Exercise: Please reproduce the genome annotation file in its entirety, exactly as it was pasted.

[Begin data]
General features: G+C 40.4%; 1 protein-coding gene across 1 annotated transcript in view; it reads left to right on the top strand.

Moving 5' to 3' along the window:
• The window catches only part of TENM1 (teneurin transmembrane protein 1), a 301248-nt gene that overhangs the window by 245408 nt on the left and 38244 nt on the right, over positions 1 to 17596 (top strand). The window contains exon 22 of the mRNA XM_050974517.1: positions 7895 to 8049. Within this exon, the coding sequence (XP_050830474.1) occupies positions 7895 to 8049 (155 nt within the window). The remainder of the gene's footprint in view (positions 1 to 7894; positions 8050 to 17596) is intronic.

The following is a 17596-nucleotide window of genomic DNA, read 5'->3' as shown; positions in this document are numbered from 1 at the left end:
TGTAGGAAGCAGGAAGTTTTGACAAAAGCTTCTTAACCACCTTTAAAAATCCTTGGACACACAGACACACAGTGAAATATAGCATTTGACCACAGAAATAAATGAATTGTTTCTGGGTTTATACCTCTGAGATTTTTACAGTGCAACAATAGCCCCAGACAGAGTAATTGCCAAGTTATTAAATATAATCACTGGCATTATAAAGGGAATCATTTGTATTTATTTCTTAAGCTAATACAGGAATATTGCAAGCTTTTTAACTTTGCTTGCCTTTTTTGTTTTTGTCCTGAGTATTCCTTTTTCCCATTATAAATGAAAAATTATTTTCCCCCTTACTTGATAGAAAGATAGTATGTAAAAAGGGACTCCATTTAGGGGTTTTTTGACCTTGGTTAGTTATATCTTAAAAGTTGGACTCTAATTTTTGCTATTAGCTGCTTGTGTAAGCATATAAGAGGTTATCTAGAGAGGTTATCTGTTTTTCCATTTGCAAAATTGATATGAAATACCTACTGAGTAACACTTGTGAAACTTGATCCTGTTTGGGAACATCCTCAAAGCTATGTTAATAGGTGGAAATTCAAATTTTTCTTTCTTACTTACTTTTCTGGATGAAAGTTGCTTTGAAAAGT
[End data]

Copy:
General features: G+C 40.4%; 1 protein-coding gene across 1 annotated transcript in view; it reads left to right on the top strand.

Moving 5' to 3' along the window:
• The window catches only part of TENM1 (teneurin transmembrane protein 1), a 301248-nt gene that overhangs the window by 245408 nt on the left and 38244 nt on the right, over positions 1 to 17596 (top strand). The window contains exon 22 of the mRNA XM_050974517.1: positions 7895 to 8049. Within this exon, the coding sequence (XP_050830474.1) occupies positions 7895 to 8049 (155 nt within the window). The remainder of the gene's footprint in view (positions 1 to 7894; positions 8050 to 17596) is intronic.

The following is a 17596-nucleotide window of genomic DNA, read 5'->3' as shown; positions in this document are numbered from 1 at the left end:
TGTAGGAAGCAGGAAGTTTTGACAAAAGCTTCTTAACCACCTTTAAAAATCCTTGGACACACAGACACACAGTGAAATATAGCATTTGACCACAGAAATAAATGAATTGTTTCTGGGTTTATACCTCTGAGATTTTTACAGTGCAACAATAGCCCCAGACAGAGTAATTGCCAAGTTATTAAATATAATCACTGGCATTATAAAGGGAATCATTTGTATTTATTTCTTAAGCTAATACAGGAATATTGCAAGCTTTTTAACTTTGCTTGCCTTTTTTGTTTTTGTCCTGAGTATTCCTTTTTCCCATTATAAATGAAAAATTATTTTCCCCCTTACTTGATAGAAAGATAGTATGTAAAAAGGGACTCCATTTAGGGGTTTTTTGACCTTGGTTAGTTATATCTTAAAAGTTGGACTCTAATTTTTGCTATTAGCTGCTTGTGTAAGCATATAAGAGGTTATCTAGAGAGGTTATCTGTTTTTCCATTTGCAAAATTGATATGAAATACCTACTGAGTAACACTTGTGAAACTTGATCCTGTTTGGGAACATCCTCAAAGCTATGTTAATAGGTGGAAATTCAAATTTTTCTTTCTTACTTACTTTTCTGGATGAAAGTTGCTTTGAAAAGT